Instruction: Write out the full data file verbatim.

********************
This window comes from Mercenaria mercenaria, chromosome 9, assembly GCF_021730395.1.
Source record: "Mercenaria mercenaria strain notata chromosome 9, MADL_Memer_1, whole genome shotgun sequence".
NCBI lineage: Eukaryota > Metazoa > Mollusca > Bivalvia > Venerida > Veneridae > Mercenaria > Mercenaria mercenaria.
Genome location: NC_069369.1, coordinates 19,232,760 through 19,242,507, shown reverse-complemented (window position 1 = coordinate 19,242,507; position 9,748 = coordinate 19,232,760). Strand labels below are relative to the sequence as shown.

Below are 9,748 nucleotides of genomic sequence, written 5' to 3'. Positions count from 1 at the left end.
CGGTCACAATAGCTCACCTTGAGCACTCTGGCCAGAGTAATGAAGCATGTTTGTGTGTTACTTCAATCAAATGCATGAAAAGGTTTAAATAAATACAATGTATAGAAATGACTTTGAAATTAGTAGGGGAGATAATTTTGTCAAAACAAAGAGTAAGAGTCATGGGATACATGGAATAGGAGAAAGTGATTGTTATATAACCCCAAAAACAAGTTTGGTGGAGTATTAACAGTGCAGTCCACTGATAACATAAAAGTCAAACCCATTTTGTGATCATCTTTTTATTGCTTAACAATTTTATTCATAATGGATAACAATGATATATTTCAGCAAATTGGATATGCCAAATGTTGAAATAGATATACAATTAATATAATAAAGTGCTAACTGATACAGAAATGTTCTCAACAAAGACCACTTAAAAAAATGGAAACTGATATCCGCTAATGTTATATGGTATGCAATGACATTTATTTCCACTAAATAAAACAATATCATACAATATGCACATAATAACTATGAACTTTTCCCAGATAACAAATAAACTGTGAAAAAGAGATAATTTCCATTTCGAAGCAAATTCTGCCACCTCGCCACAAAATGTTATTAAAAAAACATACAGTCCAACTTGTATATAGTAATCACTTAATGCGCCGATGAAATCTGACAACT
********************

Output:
This window comes from Mercenaria mercenaria, chromosome 9, assembly GCF_021730395.1.
Source record: "Mercenaria mercenaria strain notata chromosome 9, MADL_Memer_1, whole genome shotgun sequence".
NCBI lineage: Eukaryota > Metazoa > Mollusca > Bivalvia > Venerida > Veneridae > Mercenaria > Mercenaria mercenaria.
Genome location: NC_069369.1, coordinates 19,232,760 through 19,242,507, shown reverse-complemented (window position 1 = coordinate 19,242,507; position 9,748 = coordinate 19,232,760). Strand labels below are relative to the sequence as shown.

Below are 9,748 nucleotides of genomic sequence, written 5' to 3'. Positions count from 1 at the left end.
CGGTCACAATAGCTCACCTTGAGCACTCTGGCCAGAGTAATGAAGCATGTTTGTGTGTTACTTCAATCAAATGCATGAAAAGGTTTAAATAAATACAATGTATAGAAATGACTTTGAAATTAGTAGGGGAGATAATTTTGTCAAAACAAAGAGTAAGAGTCATGGGATACATGGAATAGGAGAAAGTGATTGTTATATAACCCCAAAAACAAGTTTGGTGGAGTATTAACAGTGCAGTCCACTGATAACATAAAAGTCAAACCCATTTTGTGATCATCTTTTTATTGCTTAACAATTTTATTCATAATGGATAACAATGATATATTTCAGCAAATTGGATATGCCAAATGTTGAAATAGATATACAATTAATATAATAAAGTGCTAACTGATACAGAAATGTTCTCAACAAAGACCACTTAAAAAAATGGAAACTGATATCCGCTAATGTTATATGGTATGCAATGACATTTATTTCCACTAAATAAAACAATATCATACAATATGCACATAATAACTATGAACTTTTCCCAGATAACAAATAAACTGTGAAAAAGAGATAATTTCCATTTCGAAGCAAATTCTGCCACCTCGCCACAAAATGTTATTAAAAAAACATACAGTCCAACTTGTATATAGTAATCACTTAATGCGCCGATGAAATCTGACAACT